That night we stayed at the Sumaq Hotel which was in Aguas Calientes (yes there are hot springs there but no we didn’t see them) and set next to a raging river (it’s rainy season) and the sound of rushing water lulled us all to sleep that night. The next day we rose early to head back up to the ruins and hiked an hour or so to the Incan Bridge. The night before we hiked I was researching the hikes around Macchu Picchu on the web. Imagine my surprise (and dismay) to see the hike we were planning to do up Waynu Picchu listed as one of the Top 10 Most Dangerous Hikes in the World by Outdoor Magazine. I am definitely afraid of heights but can generally push through it for most hikes—but that fear combined with the fear of something happening to my children made it a heart pumping and mind over matter experience. Only 400 people per day are allowed to hike Waynu Picchu as it is a difficult hike that takes time—they want to prevent overcrowding and keep the area pristine. Our window was from 10-11am and we made it to the gate with 5 minutes to spare (the Incan Bridge and a bathroom stop took a little longer than we had accounted for). We headed up the trail and the beginning of it didn’t seem so bad—but the light drizzle that began coming down didn’t help the conditions of the trail and it started to get slick. Isabella had no fear and headed up the trail with vigor. Lilli required a little more coaxing and took a while to warm up to the climbing but once she got going she was steady and sure. I saw a notice somewhere that said the trail took about 45 minutes to climb—uh ya—that must have been the Incas who did this every day and were in better shape and used to the altitude and didn’t have fear—it took us 2 hours and we really weren’t taking many breaks. At some points we also had to wait for those coming down—it was definitely a one person path in many places—especially the areas with cables anchored into the sides to hang onto. To get to the next section of the trail once you get to the top—you have climb through a very small cave-like passage between the rocks and then climb up a wooden ladder so you can scramble across the boulders to get to the another section of ruins. It had been drizzling much of the hike and the boulders were slick so I stopped us all there. We basked in the views for a few minutes while Jared took a ton of pictures and then headed back down the trail. Heading down the trail was actually harder for me—I.was,petrified! It was so high and I felt like I was going to fall off the mountain. The first few steps down were incredibly hard and took a lot of mind over matter coaching to keep me moving. Once we were down a little further it got easier because there was more vegetation—definitely a false sense of security because it was just as steep and just as far down if you fell—but it was mentally easier for me. Isabella skipped, hopped, jumped, stood on one foot, and was entirely too unconcerned and too close to the edge for me most of the hike. I am pretty sure my hair was standing on end by the time we reached the bottom and I was never so happy to get to the end of a trail.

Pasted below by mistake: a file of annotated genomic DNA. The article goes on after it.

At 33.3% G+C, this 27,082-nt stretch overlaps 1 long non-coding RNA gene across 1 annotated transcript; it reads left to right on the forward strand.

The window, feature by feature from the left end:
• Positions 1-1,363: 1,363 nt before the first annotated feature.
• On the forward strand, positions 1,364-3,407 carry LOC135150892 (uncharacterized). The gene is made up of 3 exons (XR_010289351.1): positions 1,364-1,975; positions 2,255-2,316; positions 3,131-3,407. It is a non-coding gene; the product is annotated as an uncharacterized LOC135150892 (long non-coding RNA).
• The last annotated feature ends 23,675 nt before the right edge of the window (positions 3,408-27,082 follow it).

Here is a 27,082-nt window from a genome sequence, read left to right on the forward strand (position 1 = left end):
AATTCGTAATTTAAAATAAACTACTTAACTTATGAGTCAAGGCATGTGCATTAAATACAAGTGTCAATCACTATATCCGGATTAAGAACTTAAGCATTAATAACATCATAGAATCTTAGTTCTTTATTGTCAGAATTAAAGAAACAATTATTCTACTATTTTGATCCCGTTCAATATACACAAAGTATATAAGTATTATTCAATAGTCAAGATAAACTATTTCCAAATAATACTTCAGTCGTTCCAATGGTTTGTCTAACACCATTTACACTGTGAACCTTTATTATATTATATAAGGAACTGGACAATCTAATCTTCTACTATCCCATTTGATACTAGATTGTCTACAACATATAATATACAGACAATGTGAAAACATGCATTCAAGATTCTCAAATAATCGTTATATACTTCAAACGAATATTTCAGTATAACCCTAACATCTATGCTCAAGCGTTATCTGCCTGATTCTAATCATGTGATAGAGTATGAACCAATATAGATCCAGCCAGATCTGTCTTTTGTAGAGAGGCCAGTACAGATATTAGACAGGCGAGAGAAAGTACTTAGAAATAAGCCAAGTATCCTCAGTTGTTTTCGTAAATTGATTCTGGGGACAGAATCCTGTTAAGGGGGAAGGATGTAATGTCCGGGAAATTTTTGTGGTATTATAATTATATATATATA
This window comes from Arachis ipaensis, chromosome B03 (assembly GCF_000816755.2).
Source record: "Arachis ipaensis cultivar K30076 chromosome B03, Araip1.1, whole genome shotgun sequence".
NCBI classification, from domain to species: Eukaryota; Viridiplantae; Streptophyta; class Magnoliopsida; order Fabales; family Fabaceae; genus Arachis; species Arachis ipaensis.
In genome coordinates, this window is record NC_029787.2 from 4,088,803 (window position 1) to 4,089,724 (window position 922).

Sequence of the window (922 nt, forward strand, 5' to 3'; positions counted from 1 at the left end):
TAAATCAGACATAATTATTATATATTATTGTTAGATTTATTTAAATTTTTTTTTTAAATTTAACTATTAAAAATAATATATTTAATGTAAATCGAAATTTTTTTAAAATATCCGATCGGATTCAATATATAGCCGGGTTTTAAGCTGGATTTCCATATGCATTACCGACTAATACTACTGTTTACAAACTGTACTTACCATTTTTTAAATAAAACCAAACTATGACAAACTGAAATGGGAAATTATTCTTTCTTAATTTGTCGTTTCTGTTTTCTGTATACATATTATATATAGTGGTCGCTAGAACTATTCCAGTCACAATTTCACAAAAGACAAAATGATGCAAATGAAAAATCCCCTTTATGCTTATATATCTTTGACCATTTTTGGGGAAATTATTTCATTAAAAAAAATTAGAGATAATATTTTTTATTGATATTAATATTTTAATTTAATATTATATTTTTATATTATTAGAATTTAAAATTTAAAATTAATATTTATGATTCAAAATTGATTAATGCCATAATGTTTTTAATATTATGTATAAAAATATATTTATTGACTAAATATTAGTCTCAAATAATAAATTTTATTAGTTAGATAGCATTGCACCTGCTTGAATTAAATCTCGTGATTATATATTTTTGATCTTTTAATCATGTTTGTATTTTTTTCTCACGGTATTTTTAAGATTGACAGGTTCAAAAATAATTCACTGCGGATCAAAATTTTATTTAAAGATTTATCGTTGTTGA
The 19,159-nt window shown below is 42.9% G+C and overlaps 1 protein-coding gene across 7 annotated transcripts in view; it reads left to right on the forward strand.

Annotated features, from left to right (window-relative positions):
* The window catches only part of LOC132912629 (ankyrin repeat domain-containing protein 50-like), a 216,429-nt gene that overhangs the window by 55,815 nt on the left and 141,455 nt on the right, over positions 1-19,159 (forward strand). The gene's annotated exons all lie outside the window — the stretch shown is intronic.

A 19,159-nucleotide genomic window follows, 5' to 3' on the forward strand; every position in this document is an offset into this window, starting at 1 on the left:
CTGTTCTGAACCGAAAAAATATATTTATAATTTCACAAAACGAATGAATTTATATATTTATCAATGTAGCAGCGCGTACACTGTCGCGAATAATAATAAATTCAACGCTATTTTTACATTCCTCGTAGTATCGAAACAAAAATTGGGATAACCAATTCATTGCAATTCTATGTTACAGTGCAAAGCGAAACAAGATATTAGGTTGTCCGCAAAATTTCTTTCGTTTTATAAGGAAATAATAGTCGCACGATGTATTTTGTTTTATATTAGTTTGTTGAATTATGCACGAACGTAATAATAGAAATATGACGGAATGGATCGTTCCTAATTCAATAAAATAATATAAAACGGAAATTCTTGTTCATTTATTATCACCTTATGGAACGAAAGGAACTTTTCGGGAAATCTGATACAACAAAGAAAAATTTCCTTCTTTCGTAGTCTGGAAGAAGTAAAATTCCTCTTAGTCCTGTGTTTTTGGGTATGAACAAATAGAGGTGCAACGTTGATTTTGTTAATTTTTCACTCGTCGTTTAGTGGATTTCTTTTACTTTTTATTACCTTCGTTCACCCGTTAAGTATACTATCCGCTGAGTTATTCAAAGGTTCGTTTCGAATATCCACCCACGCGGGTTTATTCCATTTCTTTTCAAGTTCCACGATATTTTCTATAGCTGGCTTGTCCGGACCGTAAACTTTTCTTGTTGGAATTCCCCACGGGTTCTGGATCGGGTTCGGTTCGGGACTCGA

We headed back to Aguas Calientes and boarded the Vistadome Train to head back to Ollantaytambo and onto Cuzco. Cuzco is a UNESCO World Heritage site and was the capital of the ancient Incan Empire and considered to be a holy city. Founded around 1100 AD, it is considered to be the oldest continuously inhabited city in the Western Hemisphere. We stayed at the JW Marriott which is probably the nicest hotel we have stayed at so far on the trip—it was a former Convent and a historical site all on its own—it was gorgeous and the service was outstanding. We toured around the city for a day and stumbled across an expat restaurant called Jacks—everyone in there was either American, British, or some other English-speaking transplant. The food was great and it was a little taste of home in South America.
Stay tuned for our next blog on Ecuador and the AMAZING Galapagos. It is the top of our lists as our favorite place……..so far.